Editors who can improve a text without hacking it to pieces may just be the quietest heroes in publishing.
A client recently published on Psych Central after developmental editing and coaching with me believes therapy shouldn’t leave politics out of the picture, as the field is wont to do.
He writes: “How do we cope when we ourselves are feeling dehumanized from many directions? How do we act as supportive allies to others facing it? Psychotherapists urgently need a more public discussion about the role they can play in suggesting answers.”
Read his thought-provoking piece.
Grounding Social Sciences in Cognitive Sciences, an 850-page volume from MIT Press, explored applications of neuroscience to diverse fields including anthropology, sociology, politics, religion, and philosophy. I project edited the manuscript.
“REALLY good editing,” commented contributor Dr. Kristin Monroe, Distinguished Professor of Political Science and Philosophy at UC Irvine’s School of Social Sciences, regarding my work on her chapter exploring the philosophy of identity.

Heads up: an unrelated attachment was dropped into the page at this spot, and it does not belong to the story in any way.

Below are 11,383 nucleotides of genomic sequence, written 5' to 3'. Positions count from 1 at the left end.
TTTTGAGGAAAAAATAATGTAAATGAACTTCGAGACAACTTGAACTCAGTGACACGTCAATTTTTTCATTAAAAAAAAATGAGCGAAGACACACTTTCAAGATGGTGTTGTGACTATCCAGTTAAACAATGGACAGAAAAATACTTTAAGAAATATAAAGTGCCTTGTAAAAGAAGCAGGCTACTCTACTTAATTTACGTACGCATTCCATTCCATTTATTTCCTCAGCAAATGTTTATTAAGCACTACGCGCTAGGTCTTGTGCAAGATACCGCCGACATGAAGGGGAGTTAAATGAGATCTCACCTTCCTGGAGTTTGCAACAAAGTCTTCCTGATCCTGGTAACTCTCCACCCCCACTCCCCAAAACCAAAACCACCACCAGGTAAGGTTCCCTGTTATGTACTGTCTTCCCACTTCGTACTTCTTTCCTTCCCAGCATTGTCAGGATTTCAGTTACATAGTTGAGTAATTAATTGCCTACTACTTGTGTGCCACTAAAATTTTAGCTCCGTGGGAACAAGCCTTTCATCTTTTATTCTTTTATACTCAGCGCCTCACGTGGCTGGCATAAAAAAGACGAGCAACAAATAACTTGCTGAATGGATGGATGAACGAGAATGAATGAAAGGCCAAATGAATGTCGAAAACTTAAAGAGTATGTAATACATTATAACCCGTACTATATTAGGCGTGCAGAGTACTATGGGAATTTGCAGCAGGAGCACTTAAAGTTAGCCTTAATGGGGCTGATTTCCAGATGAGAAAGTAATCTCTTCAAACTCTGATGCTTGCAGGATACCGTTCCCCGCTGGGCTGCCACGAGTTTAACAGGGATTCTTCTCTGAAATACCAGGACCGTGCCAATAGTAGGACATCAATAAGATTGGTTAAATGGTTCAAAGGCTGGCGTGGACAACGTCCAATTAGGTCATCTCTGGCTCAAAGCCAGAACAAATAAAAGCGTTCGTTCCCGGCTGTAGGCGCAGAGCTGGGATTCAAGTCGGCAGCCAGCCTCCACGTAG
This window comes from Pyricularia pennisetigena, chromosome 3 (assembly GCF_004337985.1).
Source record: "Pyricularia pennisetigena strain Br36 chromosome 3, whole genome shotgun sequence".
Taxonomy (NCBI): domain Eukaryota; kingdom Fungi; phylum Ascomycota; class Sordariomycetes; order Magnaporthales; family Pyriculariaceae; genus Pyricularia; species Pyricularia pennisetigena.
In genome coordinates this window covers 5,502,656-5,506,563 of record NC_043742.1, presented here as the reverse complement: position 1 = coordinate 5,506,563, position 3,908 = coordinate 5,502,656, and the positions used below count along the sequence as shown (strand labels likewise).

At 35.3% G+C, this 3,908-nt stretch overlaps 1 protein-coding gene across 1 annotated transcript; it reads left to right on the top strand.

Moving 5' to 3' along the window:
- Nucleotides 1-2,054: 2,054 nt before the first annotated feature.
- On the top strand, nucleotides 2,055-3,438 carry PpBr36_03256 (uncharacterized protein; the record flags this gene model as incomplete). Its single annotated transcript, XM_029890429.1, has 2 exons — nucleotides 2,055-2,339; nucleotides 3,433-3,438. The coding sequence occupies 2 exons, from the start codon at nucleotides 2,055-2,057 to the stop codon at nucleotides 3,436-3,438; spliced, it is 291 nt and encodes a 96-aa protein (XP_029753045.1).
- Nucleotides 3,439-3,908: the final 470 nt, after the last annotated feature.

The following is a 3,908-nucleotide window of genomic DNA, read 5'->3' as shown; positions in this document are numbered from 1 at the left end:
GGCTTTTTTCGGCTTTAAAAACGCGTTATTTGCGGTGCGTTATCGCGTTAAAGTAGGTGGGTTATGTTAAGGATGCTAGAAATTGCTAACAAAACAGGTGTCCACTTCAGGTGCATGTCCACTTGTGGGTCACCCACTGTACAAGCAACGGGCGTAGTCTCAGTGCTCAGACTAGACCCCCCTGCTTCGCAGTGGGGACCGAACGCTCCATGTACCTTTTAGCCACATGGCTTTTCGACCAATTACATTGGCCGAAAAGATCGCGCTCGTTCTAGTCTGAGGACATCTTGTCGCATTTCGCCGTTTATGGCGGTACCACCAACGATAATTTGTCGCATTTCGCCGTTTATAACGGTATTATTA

“Kristie Reilly did a wonderful job with copyediting—the book benefited immensely from her input.” —Lee Wengraf, author, Extracting Profit: Imperialism, Neoliberalism, and the New Scramble for Africa (acknowledgements, p. vii), Haymarket Books
Until I wrote the text for my first photography book, I was unaware of the valuable service a copyeditor provides. Your editing skills, your extensive knowledge of punctuation styles, along with an unerring ability to ask the right questions, greatly enhanced the quality and clarity of my work. Thank you!
—Emily Grimes, author of On My Mother’s Side
The tendency of the writer-editor to collaborate is natural, but he should say to himself, How can I help this writer to say it better in his own style?
“Drafts—our kids are learning the first draft means nothing. You’re going to do seven, 10 drafts. That’s writing, it’s not failure, it’s not the teacher not liking you because it’s all marked up in red. When you get to be a good writer, you mark your own stuff in red, and you rewrite, and you rewrite, and you rewrite. That’s what writing is.” —Michelle Obama
Excellent editing refuses to call attention to itself.
Developmental, structural, copy, or line editing? It’s important to be clear with your editor which levels you’re seeking so that you get the help you need rather than needless work you don’t. Here’s a brief run-down of the types.
Even Ernest Hemingway had help from Gertrude Stein.